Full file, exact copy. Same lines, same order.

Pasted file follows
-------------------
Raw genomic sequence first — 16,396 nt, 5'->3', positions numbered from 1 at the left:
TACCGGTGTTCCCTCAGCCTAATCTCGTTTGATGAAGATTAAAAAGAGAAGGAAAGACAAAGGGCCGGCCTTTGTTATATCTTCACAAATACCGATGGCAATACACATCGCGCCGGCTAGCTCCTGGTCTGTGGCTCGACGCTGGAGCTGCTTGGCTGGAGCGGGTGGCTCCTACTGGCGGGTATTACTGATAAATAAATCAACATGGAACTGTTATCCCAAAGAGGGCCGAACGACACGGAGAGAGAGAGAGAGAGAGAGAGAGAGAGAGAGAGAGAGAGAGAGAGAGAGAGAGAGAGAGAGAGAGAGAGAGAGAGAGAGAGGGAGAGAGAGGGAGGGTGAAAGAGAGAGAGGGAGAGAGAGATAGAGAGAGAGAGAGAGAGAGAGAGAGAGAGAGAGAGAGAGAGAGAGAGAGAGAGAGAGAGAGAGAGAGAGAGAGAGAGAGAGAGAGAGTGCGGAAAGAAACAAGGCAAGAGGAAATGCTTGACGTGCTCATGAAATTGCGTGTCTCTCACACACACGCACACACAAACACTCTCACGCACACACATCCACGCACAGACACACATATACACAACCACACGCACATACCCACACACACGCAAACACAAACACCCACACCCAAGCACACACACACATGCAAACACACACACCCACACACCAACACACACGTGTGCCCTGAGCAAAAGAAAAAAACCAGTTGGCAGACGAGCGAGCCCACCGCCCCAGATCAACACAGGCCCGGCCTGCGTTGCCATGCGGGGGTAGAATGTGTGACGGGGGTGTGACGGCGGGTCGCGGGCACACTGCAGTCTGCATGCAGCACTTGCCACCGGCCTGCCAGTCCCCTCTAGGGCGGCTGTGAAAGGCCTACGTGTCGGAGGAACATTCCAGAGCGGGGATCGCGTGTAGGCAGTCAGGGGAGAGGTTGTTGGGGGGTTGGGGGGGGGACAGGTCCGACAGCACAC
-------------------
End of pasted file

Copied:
Raw genomic sequence first — 16,396 nt, 5'->3', positions numbered from 1 at the left:
TACCGGTGTTCCCTCAGCCTAATCTCGTTTGATGAAGATTAAAAAGAGAAGGAAAGACAAAGGGCCGGCCTTTGTTATATCTTCACAAATACCGATGGCAATACACATCGCGCCGGCTAGCTCCTGGTCTGTGGCTCGACGCTGGAGCTGCTTGGCTGGAGCGGGTGGCTCCTACTGGCGGGTATTACTGATAAATAAATCAACATGGAACTGTTATCCCAAAGAGGGCCGAACGACACGGAGAGAGAGAGAGAGAGAGAGAGAGAGAGAGAGAGAGAGAGAGAGAGAGAGAGAGAGAGAGAGAGAGAGAGAGAGAGAGAGAGGGAGAGAGAGGGAGGGTGAAAGAGAGAGAGGGAGAGAGAGATAGAGAGAGAGAGAGAGAGAGAGAGAGAGAGAGAGAGAGAGAGAGAGAGAGAGAGAGAGAGAGAGAGAGAGAGAGAGAGAGAGAGAGAGTGCGGAAAGAAACAAGGCAAGAGGAAATGCTTGACGTGCTCATGAAATTGCGTGTCTCTCACACACACGCACACACAAACACTCTCACGCACACACATCCACGCACAGACACACATATACACAACCACACGCACATACCCACACACACGCAAACACAAACACCCACACCCAAGCACACACACACATGCAAACACACACACCCACACACCAACACACACGTGTGCCCTGAGCAAAAGAAAAAAACCAGTTGGCAGACGAGCGAGCCCACCGCCCCAGATCAACACAGGCCCGGCCTGCGTTGCCATGCGGGGGTAGAATGTGTGACGGGGGTGTGACGGCGGGTCGCGGGCACACTGCAGTCTGCATGCAGCACTTGCCACCGGCCTGCCAGTCCCCTCTAGGGCGGCTGTGAAAGGCCTACGTGTCGGAGGAACATTCCAGAGCGGGGATCGCGTGTAGGCAGTCAGGGGAGAGGTTGTTGGGGGGTTGGGGGGGGGACAGGTCCGACAGCACAC